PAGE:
On Wednesday night, the Late Show with Stephen Colbert got interesting with talk of a little book burning. Colbert asked his guest, outspoken atheist/actor/Twitter extraordinaire Ricky Gervais, why “there is something rather than nothing.” Colbert’s questioning opened the door to a good-natured discussion (refreshing for a late night talk show!). Near the end of the conversation Gervais stated, “Science is constantly proved all the time. If we take something like any fiction, any holy book, and destroyed it, in a thousand years’ time that wouldn’t come back just as it was. Whereas if we took every science book and every fact and destroyed them all, in a thousand years they’d all be back, because all the same tests would be the same result.”
The concept of mummies is one all of us are familiar with. Whether young or old, you’ve probably experienced a phase of interest in mummies spurred on by history study or a trip to the museum. At the very least, you’ve likely developed an opinion about whether mummies are intriguing or disgusting or both. I’m going to go out on a limb and suggest that typically, when we hear the word “mummy,” most of us think of Egypt, tombs, cloth wrappings, and bodies preserved with great care and skill. But have you ever heard of the practice of self-mummification?
I saw Reese’s Peanut Butter eggs on the supermarket shelf this week, and it can mean only one thing: Easter approaches! Granted, its approach is heralded really early this year, but it’s never too early to discuss the resurrection of Jesus with our kids. Fortunately, the “Minimal Facts” approach is a fantastic starting point for addressing objections to the resurrection, and it can be easily adapted for explaining to kiddos.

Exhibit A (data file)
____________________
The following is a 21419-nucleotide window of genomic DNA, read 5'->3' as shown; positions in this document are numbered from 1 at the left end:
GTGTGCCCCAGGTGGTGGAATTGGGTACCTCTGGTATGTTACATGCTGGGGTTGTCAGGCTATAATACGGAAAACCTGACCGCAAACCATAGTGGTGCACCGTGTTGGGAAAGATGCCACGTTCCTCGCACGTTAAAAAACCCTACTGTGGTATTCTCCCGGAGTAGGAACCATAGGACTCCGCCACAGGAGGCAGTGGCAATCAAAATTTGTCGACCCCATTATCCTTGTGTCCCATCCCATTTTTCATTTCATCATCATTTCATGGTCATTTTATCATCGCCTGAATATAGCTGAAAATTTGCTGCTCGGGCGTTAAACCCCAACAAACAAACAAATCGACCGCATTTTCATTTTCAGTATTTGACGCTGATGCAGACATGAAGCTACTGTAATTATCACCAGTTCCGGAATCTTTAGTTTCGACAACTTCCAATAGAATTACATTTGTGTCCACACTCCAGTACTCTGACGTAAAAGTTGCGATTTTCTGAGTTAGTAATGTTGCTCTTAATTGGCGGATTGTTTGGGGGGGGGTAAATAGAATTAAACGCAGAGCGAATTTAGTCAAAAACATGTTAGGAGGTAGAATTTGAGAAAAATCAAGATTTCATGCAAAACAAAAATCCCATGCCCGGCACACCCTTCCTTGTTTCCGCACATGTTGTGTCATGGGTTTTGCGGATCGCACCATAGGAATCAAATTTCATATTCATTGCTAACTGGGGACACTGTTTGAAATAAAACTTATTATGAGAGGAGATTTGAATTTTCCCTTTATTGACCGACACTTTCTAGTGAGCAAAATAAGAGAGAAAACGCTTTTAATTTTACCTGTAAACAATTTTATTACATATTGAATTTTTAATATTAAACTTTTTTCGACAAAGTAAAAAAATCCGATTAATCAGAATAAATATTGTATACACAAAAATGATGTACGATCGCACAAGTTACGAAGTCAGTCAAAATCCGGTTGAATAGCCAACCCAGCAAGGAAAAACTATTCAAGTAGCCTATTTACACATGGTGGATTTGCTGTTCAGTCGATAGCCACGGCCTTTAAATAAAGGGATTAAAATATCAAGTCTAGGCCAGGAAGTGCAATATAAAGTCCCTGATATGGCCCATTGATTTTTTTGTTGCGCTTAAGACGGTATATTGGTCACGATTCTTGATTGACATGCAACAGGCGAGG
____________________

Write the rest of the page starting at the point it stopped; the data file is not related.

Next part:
As parents, it’s important to understand that as our children become more and more immersed in society, whether it be school, sports or something else, they’re going to encounter challenges to their Christian faith. In fact, I don’t think it’s a matter of if, but when. We need to be proactive and vigilant so that we don’t leave our kids unprepared and exposed to questions they can’t answer. Today, i would like to take a look at a short online story called “Meet Darwin” that can be found on Kidswithoutgod.com which is run by the American Humanist Association. My goal is to examine the claims made in the book and equip you as parents with Christian responses to those claims so that you in turn can discuss it with your children!
Last month we shared how Family Bible Time happens in our house. We also explained why we think setting aside time as a family to read and discuss the Word is important. What we didn’t want to do was blast you with resources! Now that you’ve had some time to try your own ideas or find your own rhythm, we’ve got a post with some helpful (we hope) resources.
In this presentation, John Stonestreet discusses proper Christian posture toward culture. He contends that culture is the water that we swim in, but also asks, “For what are we responsible?” Using the examples of Hans Scholl and Dietrich Bonhoeffer, John argues that all believers are Christians and something else. Christians should’nt jump from one Christian bubble to another. Instead, they should take responsibility for aspects of culture that overlap with their life.
Have you ever copied an entire book of the Bible by hand? We have, and we know a number of folks who have, not to mention the many people whose faithful copying of scripture enabled us to have a copy of the Bible in our hands today. If you haven’t given it a try, or haven’t engaged in copying lately, let me try to convince you that it might be worth revisiting!